New ransomware called Bad Rabbit is taking over computers across Europe. It’s locking users out of their machines and demanding money from them, but security experts are warning people not to pay up. It’s currently unclear if infected computers can be fully restored, but there are ways to protect yourself from the cyber attack.
The criminals behind Bad Rabbit are tricking people into infecting themselves, by disguising the malware as an Adobe Flash installer and planting it on legitimate websites that have been compromised. According to Kaspersky Lab, all of these are news or media sites. Unsuspecting targets are downloading and installing the malicious software, which proceeds to encrypt all of their files, making them impossible to access.
- It’s being killed off in 2020, but users can protect themselves by disabling it altogether and ignoring installer prompts.
- Amit Serper, a security researcher at Cybereason, claims to have found a vaccine for the attack, which should completely prevent Bad Rabbit from infecting your computer.
- Bad Rabbit is demanding 0.05 Bitcoin (£220) from victims – a fee that looks set to rise – in exchange for the restoration of their computers.
However, security experts always advise people against paying the ransom. This is because it encourages more attacks, and there’s no guarantee the attackers will actually honour their word and remove the malware from your device. Kaspersky Lab says it has found almost 200 targets so far, most of whom are located in Russia.However, people in Ukraine, Turkey and Germany have also been affected.
According to the company, the majority of victims are located in Russia, and the ransomware appears to have infected devices through the hacked websites of Russian media organisations.
“Based on our investigation, this is a targeted attack against corporate networks, using methods similar to those used in the ExPetr attack,” Kaspersky Lab has said. “However, we cannot confirm it is related to ExPetr.”The cyber criminals behind Bad Rabbit are locking computers down and demanding 0.05 Bitcoin (£220) from victims, in exchange for the restoration of their devices.
However, security experts always advise people against paying the ransom. This is because it encourages more attacks, and there’s no guarantee the attackers will actually honour their word and remove the malware from your device. According to the Bad Rabbit ransom screen, the fee will rise in the near future.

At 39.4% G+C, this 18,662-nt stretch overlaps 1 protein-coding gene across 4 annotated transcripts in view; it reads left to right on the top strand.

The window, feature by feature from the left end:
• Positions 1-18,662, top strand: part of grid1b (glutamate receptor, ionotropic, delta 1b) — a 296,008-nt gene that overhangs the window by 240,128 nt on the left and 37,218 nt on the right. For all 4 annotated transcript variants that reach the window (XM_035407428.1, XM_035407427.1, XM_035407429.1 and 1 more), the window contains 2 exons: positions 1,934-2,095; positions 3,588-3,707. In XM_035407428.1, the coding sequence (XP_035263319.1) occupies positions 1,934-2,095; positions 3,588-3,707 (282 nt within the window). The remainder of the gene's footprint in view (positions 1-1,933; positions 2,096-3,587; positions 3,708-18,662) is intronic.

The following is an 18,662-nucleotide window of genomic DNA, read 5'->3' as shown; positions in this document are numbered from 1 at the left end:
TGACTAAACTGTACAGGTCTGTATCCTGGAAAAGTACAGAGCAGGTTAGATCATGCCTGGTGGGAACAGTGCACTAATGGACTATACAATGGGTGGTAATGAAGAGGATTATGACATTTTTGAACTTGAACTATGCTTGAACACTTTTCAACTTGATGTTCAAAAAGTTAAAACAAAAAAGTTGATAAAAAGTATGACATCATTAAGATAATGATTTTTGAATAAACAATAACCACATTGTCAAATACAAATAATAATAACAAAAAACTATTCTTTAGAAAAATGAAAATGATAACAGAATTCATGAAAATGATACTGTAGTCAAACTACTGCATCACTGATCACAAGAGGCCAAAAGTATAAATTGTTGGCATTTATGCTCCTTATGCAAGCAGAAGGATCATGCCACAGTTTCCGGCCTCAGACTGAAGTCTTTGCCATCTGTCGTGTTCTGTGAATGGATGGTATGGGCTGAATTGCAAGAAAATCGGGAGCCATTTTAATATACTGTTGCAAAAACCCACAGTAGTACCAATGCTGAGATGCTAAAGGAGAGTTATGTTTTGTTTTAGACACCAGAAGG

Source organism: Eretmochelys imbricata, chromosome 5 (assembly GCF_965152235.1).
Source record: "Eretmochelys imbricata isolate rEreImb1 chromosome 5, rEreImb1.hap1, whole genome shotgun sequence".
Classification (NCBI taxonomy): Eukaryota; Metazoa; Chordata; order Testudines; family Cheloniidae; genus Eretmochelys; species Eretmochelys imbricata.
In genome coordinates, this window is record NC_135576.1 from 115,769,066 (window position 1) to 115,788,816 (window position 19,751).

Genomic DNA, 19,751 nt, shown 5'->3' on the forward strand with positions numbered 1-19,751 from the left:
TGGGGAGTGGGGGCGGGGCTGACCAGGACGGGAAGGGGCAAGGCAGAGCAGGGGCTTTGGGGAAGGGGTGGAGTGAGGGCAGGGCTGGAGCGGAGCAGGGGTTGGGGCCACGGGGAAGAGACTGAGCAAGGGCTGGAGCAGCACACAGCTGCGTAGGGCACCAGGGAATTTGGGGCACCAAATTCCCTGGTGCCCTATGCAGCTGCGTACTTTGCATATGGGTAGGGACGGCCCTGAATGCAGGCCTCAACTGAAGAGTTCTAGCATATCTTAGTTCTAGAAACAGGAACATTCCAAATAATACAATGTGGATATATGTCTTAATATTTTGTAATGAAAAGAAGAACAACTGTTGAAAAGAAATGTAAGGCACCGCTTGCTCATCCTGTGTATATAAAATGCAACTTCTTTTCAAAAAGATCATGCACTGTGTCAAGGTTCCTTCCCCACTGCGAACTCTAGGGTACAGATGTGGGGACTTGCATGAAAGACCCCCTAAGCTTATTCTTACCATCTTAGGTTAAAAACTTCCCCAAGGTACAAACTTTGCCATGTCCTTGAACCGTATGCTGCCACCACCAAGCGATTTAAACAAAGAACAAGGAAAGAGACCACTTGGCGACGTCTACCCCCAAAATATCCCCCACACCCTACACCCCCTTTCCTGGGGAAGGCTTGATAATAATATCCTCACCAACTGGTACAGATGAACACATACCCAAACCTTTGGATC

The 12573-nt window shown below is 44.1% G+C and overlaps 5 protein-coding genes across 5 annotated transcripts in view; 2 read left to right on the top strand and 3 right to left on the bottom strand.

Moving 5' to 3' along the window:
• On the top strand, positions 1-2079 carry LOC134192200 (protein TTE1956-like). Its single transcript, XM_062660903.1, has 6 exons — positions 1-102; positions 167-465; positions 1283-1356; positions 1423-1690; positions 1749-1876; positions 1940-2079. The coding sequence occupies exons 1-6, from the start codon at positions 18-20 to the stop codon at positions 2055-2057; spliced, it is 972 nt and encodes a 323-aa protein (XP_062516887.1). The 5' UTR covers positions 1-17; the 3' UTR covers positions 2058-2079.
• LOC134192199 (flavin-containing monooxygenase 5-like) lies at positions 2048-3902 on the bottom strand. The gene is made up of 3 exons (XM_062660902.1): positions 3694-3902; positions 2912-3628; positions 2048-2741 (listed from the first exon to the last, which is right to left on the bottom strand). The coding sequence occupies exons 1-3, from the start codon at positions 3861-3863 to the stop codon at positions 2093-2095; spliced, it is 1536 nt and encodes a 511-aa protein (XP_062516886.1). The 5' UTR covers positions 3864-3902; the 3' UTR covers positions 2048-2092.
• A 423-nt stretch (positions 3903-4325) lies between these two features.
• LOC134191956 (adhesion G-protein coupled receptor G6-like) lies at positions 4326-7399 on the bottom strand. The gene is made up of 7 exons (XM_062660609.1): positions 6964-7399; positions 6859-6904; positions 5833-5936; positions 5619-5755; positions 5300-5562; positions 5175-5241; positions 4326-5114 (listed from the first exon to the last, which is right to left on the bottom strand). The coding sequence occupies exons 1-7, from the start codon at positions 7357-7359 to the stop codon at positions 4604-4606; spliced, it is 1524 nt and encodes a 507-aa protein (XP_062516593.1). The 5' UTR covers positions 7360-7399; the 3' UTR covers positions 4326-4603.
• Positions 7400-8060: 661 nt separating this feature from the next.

Ukraine’s cyber police chief has told Reuters that the country was “barely affected”.In May, the “WannaCry” ransomware attack forced hospitals, factories and businesses around the world to shut down because they could not access critical computer systems. Interfax and Fontanka in Russia have both been hit by a cyber attack, as have Odessa Airport and the Kiev Metro in Ukraine.
Potter immediately wrote a story about a “fierce bad rabbit; look at his savage whiskers and his claws … who nastily steals a carrot from a nice gentle rabbit”. The two rabbits fight and the gentle one runs away and hides in a hole. But a man with a gun comes along, sees the fierce rabbit sitting on a bench and shoots him. When the man approaches the bench, all that are left are the carrot and a little white tail. The gentle rabbit peeps out of her hole and sees the naughty one running past, minus his tail.
The manuscript, which consists of a series of watercolours mounted on linen, was given to Louie Warne on her sixth birthday and has been with the Warne family ever since.The Story of the Fierce Bad Rabbit was written specially for the daughter of Potter’s publisher, Harold Warne. The little girl had complained that Peter Rabbit was too well behaved – she wanted to read about a really naughty rabbit.
Mr Warne liked the story so much that he asked Potter to produce another version, to print from. The printed edition came folded up like a concertina, in a special wallet. Shops refused to stock it because it was hard to refold, and it was eventually reprinted in orthodox book form. The Story of Miss Moppet was also printed in the unusual format, but the original of that has been lost.
Catherine Porter, of Sotheby’s books department, said it was exceptionally rare for a major Potter manuscript to come on to the market, as most were owned by the National Trust, the Frederick Warne archive or museums. The last major Potter item to be sold at Sotheby’s was an illustrated letter of Jeremy Fisher, which fetched pounds 130,000.